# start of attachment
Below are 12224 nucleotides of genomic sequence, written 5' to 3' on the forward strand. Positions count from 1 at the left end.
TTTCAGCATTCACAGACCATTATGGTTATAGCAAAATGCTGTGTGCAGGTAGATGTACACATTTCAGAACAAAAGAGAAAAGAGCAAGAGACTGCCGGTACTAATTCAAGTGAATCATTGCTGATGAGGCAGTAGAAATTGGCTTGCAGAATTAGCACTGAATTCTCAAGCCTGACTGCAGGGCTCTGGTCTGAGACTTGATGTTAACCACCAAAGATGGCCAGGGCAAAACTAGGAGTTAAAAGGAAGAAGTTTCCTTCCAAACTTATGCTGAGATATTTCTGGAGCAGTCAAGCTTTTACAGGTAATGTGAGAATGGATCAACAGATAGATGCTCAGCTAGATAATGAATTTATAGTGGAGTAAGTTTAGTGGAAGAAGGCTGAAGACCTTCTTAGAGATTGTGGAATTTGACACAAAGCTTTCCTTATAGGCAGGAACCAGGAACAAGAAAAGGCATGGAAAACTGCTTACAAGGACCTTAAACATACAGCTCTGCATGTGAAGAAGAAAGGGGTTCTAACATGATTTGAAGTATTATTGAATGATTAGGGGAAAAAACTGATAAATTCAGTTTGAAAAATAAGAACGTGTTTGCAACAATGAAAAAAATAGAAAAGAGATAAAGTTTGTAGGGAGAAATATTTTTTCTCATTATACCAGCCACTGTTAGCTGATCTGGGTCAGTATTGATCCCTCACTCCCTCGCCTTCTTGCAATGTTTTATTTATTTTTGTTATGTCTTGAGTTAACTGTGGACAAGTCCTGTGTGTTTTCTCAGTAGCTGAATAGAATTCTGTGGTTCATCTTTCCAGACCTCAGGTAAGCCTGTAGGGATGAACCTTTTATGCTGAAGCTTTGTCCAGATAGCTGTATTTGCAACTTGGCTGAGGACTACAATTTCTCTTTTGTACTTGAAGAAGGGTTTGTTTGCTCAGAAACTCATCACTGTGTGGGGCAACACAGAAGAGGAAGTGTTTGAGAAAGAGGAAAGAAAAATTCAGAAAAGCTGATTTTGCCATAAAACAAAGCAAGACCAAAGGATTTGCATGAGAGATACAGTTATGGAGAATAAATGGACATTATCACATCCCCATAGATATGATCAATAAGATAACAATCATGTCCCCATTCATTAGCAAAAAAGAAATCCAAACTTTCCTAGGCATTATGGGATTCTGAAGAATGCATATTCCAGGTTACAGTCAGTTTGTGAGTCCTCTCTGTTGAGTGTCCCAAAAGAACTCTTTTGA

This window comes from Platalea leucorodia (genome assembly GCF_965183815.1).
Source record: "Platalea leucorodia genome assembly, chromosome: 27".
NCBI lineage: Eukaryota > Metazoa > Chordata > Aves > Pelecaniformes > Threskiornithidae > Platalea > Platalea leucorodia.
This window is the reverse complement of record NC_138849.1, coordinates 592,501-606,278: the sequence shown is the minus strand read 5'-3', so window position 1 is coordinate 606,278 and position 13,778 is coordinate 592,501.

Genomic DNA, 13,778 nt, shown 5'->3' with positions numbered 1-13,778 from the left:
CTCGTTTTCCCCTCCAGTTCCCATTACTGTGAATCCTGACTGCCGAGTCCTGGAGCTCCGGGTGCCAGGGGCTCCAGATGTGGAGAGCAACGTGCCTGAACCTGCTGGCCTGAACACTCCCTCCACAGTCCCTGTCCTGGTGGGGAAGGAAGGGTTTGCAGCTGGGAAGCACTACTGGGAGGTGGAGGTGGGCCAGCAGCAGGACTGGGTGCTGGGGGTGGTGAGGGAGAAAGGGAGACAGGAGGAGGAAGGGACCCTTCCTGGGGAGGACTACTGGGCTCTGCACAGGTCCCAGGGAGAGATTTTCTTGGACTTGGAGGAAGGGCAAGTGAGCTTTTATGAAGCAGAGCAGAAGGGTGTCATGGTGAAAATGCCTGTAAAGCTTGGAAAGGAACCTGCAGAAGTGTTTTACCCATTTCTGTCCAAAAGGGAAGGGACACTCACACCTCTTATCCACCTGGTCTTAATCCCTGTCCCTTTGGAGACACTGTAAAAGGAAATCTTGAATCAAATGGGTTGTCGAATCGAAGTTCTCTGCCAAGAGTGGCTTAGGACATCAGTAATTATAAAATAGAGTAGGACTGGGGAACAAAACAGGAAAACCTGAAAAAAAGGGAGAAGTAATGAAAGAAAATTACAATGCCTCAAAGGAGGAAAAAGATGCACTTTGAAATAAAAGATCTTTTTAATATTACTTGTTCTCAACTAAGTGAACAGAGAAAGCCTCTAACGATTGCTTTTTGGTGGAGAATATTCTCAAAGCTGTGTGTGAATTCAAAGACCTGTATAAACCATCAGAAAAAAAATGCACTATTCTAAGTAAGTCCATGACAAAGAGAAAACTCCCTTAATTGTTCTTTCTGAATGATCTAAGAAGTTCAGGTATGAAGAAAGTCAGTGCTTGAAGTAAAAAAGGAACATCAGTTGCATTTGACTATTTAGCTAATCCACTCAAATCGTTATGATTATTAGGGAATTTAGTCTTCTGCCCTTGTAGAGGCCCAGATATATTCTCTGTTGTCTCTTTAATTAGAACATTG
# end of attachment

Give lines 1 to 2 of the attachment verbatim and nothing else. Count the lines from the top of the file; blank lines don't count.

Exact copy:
Below are 12224 nucleotides of genomic sequence, written 5' to 3' on the forward strand. Positions count from 1 at the left end.
TTTCAGCATTCACAGACCATTATGGTTATAGCAAAATGCTGTGTGCAGGTAGATGTACACATTTCAGAACAAAAGAGAAAAGAGCAAGAGACTGCCGGTACTAATTCAAGTGAATCATTGCTGATGAGGCAGTAGAAATTGGCTTGCAGAATTAGCACTGAATTCTCAAGCCTGACTGCAGGGCTCTGGTCTGAGACTTGATGTTAACCACCAAAGATGGCCAGGGCAAAACTAGGAGTTAAAAGGAAGAAGTTTCCTTCCAAACTTATGCTGAGATATTTCTGGAGCAGTCAAGCTTTTACAGGTAATGTGAGAATGGATCAACAGATAGATGCTCAGCTAGATAATGAATTTATAGTGGAGTAAGTTTAGTGGAAGAAGGCTGAAGACCTTCTTAGAGATTGTGGAATTTGACACAAAGCTTTCCTTATAGGCAGGAACCAGGAACAAGAAAAGGCATGGAAAACTGCTTACAAGGACCTTAAACATACAGCTCTGCATGTGAAGAAGAAAGGGGTTCTAACATGATTTGAAGTATTATTGAATGATTAGGGGAAAAAACTGATAAATTCAGTTTGAAAAATAAGAACGTGTTTGCAACAATGAAAAAAATAGAAAAGAGATAAAGTTTGTAGGGAGAAATATTTTTTCTCATTATACCAGCCACTGTTAGCTGATCTGGGTCAGTATTGATCCCTCACTCCCTCGCCTTCTTGCAATGTTTTATTTATTTTTGTTATGTCTTGAGTTAACTGTGGACAAGTCCTGTGTGTTTTCTCAGTAGCTGAATAGAATTCTGTGGTTCATCTTTCCAGACCTCAGGTAAGCCTGTAGGGATGAACCTTTTATGCTGAAGCTTTGTCCAGATAGCTGTATTTGCAACTTGGCTGAGGACTACAATTTCTCTTTTGTACTTGAAGAAGGGTTTGTTTGCTCAGAAACTCATCACTGTGTGGGGCAACACAGAAGAGGAAGTGTTTGAGAAAGAGGAAAGAAAAATTCAGAAAAGCTGATTTTGCCATAAAACAAAGCAAGACCAAAGGATTTGCATGAGAGATACAGTTATGGAGAATAAATGGACATTATCACATCCCCATAGATATGATCAATAAGATAACAATCATGTCCCCATTCATTAGCAAAAAAGAAATCCAAACTTTCCTAGGCATTATGGGATTCTGAAGAATGCATATTCCAGGTTACAGTCAGTTTGTGAGTCCTCTCTGTTGAGTGTCCCAAAAGAACTCTTTTGA